Pew offers the most compelling evidence yet of what’s now become overwhelmingly obvious: The media’s willingness to treat Donald Trump’s candidacy as a real possibility is primarily what has turned his candidacy into a real possibility:
Donald Trump has drawn a lot of attention in a slow-starting race for the GOP nomination. Roughly a quarter of all Americans (26%) name Trump as the possible Republican presidential candidate they have heard most about lately, far more than volunteer any other candidate. Among Republicans, 39% name Trump as most visible — more than all other possible GOP candidates combined.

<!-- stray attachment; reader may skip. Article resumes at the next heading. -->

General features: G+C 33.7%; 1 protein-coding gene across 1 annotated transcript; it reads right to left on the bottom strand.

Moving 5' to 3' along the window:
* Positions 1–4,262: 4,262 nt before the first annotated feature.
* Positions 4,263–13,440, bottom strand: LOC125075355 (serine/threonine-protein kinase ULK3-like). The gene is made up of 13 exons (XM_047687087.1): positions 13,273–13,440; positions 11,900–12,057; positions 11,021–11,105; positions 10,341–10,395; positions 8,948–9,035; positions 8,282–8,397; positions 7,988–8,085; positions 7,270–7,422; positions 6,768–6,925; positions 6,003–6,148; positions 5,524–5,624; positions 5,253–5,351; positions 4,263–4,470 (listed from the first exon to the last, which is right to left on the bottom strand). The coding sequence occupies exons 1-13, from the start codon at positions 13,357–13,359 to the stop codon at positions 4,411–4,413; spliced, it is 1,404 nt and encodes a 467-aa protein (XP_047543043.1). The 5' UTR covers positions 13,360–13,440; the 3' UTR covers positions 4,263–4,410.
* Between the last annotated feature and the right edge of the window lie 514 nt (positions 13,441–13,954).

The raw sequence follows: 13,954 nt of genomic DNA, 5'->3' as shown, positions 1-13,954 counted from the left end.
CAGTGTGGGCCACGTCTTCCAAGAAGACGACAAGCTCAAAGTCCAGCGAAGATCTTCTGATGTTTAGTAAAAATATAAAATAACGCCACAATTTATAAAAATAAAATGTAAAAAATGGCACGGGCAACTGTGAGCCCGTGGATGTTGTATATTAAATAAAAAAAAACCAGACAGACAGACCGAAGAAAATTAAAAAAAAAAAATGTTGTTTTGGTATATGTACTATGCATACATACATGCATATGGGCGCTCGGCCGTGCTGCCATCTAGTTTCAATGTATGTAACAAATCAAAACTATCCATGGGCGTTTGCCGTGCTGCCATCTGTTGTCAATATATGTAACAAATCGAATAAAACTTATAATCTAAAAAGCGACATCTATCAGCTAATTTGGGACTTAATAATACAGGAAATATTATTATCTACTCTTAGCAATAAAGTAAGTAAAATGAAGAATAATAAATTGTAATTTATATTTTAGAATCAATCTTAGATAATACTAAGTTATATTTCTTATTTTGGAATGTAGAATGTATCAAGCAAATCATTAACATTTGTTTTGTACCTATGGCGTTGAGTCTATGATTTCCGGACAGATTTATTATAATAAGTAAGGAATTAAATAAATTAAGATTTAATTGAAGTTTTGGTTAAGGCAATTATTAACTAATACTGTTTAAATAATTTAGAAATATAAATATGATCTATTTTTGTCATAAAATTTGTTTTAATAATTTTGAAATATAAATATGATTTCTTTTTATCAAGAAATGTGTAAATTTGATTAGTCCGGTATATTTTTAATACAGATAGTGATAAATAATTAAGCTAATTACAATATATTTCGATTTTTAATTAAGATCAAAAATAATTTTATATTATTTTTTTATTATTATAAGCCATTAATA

Trump has shrewdly figured out that the quickest and easiest way to get attention from media outlets and GOP establishment figures alike is to traffic extensively in birther falsehoods. Media outlets have, in fairness, done a good job in debunking Trump’s newly-minted birtherism. But as I noted here the other day, there’s simply no percentage in debunking Trump’s birther declarations — that’s exactly what he wants us to do.
Indeed, Trump’s birther strategy has given rise to what might be called the Trump conundrum: Is there any real point in fact-checking someone who has adopted a deliberate strategy of trafficking in lies in order to get media attention?
As Trump well knows, media attention — positive or negative — is the only currency that counts at this stage of the game. And as the Pew poll bears out, his strategy is working brilliantly.